Having been denied flan during a previous visit to a different tex-mex restaurant, I ordered it here for dessert (flan and sopapillas were the only desserts offered). What arrived was, again, bland yet edible. The caramel syrup was watery but sufficiently sweet. The custard had a good, silky texture, but lacked any flavor of cream or vanilla that is to be expected from good flan. Strangely, the plate was warm but the flan was (appropriately) cold.
Generally, this is the same food I remember from growing up. Of all the dishes, the beef tacos have stood the test of time better than anything else. On future visits to Felix (and there will be many as long as it is open) I will order the beef taco plate and an obligatory side of chili con queso.
The service was excellent. There were literally more staff in the restaurant than customers.
From the half-broken neon signs and faded Houston Press banner claiming “best retro-mex 2004” on the outside, to an interior filled with rickety hand-painted chairs and walls covered with pictures of the Felix Tijerina family, the atmosphere at the Felix Mexican Restaurant is, like the food, a fascinating time-warp. The sheet of glass covering my table protected pictures and nametags from a recent reunion of Lamar High School c/o 1954.
Although the food may be from the 1950s, the prices are not. Most entrees are in the $10 range, comparable to the higher end of prices at contemporary tex-mex restaurants like La Mexicana. But Felix has a loyal and captive audience who is willing to pay these prices to get the retro-mex food that they crave.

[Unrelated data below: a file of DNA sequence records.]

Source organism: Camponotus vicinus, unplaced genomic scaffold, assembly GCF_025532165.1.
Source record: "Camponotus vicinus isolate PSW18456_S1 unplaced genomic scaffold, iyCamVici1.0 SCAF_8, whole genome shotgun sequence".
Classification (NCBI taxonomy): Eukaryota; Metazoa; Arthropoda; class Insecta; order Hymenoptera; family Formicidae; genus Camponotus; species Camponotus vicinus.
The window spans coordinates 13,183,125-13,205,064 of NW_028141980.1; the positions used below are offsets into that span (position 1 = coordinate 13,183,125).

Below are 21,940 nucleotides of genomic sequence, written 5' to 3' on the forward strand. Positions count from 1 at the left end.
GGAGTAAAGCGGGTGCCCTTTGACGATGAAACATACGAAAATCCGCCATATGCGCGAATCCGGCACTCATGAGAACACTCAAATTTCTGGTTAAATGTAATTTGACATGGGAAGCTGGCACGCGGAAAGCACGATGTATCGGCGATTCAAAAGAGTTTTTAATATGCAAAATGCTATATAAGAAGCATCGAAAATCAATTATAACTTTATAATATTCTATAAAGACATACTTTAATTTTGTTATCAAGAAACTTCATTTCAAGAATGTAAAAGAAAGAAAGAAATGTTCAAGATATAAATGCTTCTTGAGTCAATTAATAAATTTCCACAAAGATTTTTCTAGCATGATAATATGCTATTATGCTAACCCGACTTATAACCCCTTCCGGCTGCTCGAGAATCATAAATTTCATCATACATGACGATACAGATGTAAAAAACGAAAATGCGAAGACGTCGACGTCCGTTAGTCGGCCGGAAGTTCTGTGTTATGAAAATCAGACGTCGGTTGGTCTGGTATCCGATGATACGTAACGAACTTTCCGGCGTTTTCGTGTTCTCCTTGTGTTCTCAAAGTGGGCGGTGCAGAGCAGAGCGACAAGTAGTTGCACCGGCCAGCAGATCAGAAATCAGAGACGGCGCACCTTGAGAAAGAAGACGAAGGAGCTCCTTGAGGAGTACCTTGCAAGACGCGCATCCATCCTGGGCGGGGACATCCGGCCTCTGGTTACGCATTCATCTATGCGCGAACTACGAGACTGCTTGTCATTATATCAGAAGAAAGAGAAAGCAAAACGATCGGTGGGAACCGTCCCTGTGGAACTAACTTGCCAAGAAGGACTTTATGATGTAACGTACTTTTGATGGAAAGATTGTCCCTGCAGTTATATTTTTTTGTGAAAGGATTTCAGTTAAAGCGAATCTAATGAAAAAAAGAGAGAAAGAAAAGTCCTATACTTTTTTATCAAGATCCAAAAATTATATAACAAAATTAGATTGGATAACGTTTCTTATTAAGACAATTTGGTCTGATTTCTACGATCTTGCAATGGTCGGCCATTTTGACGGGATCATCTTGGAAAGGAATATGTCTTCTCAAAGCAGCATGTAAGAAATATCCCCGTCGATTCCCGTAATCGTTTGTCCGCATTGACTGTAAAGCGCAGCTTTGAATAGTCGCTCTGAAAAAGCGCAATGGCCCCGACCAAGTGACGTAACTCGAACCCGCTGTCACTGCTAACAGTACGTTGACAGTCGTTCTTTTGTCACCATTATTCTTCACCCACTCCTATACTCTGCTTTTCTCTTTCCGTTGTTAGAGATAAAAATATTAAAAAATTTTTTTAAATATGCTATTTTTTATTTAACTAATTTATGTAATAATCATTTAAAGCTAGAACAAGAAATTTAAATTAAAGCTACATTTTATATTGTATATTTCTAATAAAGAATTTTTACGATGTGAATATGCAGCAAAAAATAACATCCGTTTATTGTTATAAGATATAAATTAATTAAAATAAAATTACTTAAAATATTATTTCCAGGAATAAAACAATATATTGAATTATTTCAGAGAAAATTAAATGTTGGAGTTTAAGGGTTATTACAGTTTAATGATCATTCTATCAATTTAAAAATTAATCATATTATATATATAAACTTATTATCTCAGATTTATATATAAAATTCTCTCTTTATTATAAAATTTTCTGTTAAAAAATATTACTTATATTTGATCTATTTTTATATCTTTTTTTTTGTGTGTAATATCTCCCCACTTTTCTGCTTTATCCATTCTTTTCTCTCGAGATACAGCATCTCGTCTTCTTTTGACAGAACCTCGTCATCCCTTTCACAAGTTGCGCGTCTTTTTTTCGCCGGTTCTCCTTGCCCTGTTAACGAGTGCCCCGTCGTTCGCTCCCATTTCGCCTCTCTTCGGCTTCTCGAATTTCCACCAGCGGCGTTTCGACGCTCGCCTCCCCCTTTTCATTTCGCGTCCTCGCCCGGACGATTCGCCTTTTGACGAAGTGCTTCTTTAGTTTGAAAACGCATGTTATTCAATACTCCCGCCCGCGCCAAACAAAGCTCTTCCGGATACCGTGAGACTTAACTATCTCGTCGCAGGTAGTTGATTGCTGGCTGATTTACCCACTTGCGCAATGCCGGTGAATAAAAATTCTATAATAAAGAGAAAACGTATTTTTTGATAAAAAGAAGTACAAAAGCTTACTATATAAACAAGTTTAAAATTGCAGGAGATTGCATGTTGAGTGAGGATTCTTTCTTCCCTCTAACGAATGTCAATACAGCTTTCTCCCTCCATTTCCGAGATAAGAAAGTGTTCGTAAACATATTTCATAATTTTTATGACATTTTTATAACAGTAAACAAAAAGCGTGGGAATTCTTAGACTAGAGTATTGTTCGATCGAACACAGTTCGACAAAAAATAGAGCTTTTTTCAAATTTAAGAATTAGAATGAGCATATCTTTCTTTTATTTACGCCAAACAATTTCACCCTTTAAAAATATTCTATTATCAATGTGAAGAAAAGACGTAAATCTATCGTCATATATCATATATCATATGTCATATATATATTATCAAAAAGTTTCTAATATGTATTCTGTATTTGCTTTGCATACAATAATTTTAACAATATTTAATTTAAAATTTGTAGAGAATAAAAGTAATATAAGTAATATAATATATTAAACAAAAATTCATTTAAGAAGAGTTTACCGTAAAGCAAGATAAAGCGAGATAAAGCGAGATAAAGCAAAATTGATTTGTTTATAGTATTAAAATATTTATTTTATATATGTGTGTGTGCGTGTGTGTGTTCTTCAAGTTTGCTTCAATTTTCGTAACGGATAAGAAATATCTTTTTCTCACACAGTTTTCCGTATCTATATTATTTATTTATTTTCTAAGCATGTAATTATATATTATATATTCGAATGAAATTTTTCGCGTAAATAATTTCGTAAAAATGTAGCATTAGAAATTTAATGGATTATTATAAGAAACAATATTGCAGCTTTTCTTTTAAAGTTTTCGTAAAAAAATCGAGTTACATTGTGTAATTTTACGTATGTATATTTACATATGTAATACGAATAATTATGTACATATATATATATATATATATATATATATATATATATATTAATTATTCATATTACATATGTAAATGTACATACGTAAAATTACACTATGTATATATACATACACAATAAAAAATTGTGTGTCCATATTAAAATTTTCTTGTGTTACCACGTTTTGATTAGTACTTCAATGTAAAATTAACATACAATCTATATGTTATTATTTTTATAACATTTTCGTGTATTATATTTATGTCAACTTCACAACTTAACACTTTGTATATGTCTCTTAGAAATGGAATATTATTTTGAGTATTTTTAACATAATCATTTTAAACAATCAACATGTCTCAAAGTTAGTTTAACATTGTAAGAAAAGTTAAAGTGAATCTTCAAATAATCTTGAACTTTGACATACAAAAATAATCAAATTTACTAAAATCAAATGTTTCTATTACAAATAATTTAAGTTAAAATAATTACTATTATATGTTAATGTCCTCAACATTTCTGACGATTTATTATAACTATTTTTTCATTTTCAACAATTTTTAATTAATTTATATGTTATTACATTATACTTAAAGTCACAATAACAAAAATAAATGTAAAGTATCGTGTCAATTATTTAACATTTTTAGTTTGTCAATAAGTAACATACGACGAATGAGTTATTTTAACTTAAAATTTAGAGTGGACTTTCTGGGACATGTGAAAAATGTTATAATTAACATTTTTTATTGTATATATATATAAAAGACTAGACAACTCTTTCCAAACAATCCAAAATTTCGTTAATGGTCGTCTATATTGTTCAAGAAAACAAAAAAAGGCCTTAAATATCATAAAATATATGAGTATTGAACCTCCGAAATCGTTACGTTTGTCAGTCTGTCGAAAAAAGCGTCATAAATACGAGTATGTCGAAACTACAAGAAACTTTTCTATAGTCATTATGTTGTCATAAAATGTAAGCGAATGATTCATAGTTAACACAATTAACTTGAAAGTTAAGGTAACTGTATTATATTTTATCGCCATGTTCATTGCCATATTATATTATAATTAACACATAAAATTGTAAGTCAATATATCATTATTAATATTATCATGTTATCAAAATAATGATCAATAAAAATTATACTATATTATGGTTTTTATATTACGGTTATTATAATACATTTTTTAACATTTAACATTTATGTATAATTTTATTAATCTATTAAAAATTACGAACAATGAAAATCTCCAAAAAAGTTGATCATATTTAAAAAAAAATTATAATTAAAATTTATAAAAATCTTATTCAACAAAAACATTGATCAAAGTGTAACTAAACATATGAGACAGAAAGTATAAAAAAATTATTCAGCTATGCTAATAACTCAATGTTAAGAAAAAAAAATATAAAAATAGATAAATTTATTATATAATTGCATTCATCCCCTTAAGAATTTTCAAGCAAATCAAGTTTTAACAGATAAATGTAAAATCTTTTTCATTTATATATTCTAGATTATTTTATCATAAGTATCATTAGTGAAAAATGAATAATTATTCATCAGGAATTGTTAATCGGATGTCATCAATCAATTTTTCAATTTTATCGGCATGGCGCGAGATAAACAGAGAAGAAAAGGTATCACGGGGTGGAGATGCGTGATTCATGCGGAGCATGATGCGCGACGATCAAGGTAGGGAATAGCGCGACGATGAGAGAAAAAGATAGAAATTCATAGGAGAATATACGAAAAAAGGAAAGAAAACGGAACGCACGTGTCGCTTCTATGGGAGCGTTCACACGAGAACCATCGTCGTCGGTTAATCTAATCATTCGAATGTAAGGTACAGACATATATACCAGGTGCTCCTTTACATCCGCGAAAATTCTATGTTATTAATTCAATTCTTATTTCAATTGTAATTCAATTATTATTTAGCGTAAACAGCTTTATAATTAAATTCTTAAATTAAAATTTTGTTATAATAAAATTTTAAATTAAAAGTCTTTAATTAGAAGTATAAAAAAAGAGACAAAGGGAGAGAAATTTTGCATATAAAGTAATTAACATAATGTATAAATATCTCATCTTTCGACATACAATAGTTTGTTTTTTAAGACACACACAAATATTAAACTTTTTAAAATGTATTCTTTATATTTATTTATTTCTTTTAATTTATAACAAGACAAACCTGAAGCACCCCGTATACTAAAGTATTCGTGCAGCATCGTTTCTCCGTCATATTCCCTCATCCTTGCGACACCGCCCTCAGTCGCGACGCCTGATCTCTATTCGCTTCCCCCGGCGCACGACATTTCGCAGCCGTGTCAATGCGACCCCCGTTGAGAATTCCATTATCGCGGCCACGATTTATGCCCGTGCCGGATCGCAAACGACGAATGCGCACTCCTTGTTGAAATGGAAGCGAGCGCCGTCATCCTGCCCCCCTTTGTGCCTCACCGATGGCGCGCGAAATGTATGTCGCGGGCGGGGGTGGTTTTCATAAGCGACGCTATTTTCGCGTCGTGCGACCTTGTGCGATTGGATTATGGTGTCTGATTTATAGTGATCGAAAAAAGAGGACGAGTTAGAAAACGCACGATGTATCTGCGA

The Bottom Line (5/10)
Felix unapologetically gives its loyal customers exactly what they want: time-warp tex-mex food from the 1950s, attentively prepared, forever unchanging. If a contemporary Mexican restaurant were serving this food, it would not be a Foodie Favorite. But this is Felix, and respect must be paid. Being a Foodie is not just about gastronomical adventure. It is also about tradition and history. The value of Felix–aside from providing enjoyable if somewhat bland retro tex-mex food–is that it remains a still-living culinary baseline from which to evaluate all other tex-mex.
PostScript: By total coincidence, the day after visiting Felix here in Houston, I was reading the Beaumont newspaper website and found this article about the demolition of the old Felix restaurant location in Beaumont. (80KB PDF)
PostScript #2, August 2008: Felix is no more. I went for lunch today and the door was locked and the lights were out. No sign on the door or any other notification of closure. But I, along with a few other bewildered lunch-goers peering through the windows, knew the unspoken truth. We nodded to each other and went our separate ways.
A week-or-so later a sign went up announcing a going-out-of-business sale. I stopped in. Not much to see but a lot of rickety chairs and a stack of old menus. I found a menu with the Houston and Beaumont locations listed and bought it for $10(!). I have made the Felix Restaurant menu available here for posterity. (130KB PDF)
Do you have any idea what the type of cheese they used in the queso?? I can't find it anywhere.
I am 73 years old. My teen years for Mexican food was Felix on Westheimer. I loved their tacos. I believe I remember the as being folded over and completely sealed. They were not as big as the regular ones today. But, man, I could go through 2 orders of them. Do you know, or know someone who knows the complete preparation recipe?
I can’t find it on the net anywhere. Thanks so much for the article and you time.
Does anyone have the recipe for the Felix salsa that was brought to the table with the basket of chips? Thanks!
I too am searching for the Felix salsa recipe. Any luck finding it? It’s the best salsa I ever ate.